Inspirational and vital work from the entire inclusion team allows pupils full access to all learning opportunities. This encourages them to aspire to great things, and supports families in supporting the development and progress of their children. The role played by the inclusion team lies at the heart of the school's work.

• Staff and leaders, at all levels, share the same ambition to eradicate underperformance and work tirelessly to solve problems and make continuous improvements. The skills of staff in supporting, prompting and challenging pupils to produce their very best work can be seen in every lesson. This includes teaching assistants whose impact on pupils' learning is substantial, especially those at risk of falling behind.

Every opportunity is taken to inspire pupils to write. For example, in Year 5 pupils developed their writing skills when producing a newspaper report on a bombing raid as part of their work on the Second World War. Pupils in Year 3 were developing in their understanding of basic calculation by matching division statements to pictorial representations when dividing by eight.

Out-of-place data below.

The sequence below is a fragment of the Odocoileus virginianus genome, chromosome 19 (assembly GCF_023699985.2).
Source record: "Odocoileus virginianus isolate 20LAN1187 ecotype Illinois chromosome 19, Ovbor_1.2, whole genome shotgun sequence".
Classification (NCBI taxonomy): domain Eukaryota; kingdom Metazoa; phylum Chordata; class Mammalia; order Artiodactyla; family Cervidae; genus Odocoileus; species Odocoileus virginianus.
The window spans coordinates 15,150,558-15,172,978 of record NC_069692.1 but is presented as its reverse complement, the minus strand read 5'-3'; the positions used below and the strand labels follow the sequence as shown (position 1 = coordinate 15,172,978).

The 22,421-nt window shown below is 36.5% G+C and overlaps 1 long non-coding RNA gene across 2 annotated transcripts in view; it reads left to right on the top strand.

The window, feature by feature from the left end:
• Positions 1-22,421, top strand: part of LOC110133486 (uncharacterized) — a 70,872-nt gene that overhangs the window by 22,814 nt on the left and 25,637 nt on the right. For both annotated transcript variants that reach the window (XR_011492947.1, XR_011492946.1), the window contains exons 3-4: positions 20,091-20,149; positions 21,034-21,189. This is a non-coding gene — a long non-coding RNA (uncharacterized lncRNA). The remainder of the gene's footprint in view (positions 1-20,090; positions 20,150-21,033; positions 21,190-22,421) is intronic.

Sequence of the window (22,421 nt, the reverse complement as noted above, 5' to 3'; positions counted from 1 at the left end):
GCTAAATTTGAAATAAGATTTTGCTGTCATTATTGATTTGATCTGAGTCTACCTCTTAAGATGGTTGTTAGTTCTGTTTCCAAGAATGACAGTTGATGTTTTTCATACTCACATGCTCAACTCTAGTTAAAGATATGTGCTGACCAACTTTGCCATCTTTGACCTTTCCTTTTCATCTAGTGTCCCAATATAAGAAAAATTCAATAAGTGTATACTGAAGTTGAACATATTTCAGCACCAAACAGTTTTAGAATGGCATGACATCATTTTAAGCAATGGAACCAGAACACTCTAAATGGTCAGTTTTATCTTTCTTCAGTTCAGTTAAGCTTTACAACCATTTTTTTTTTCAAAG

Year 6 pupils were consolidating their ability to solve addition calculations of decimals with different denominators, simplifying the answer. ? You acknowledge that the school is in the process of further enriching and enhancing the quality of the curriculum. Nevertheless, a planned and structured approach has ensured that pupils' topic work is the base for most writing activities.

You have established enthralling and captivating areas around school such as the rainforest area around the entrance foyer. The singing scheme, led by the choral director and supported by students from Leeds College of Music, has resulted in a range of different choirs in school, including a parents' choir. Many have performed publicly to large audiences.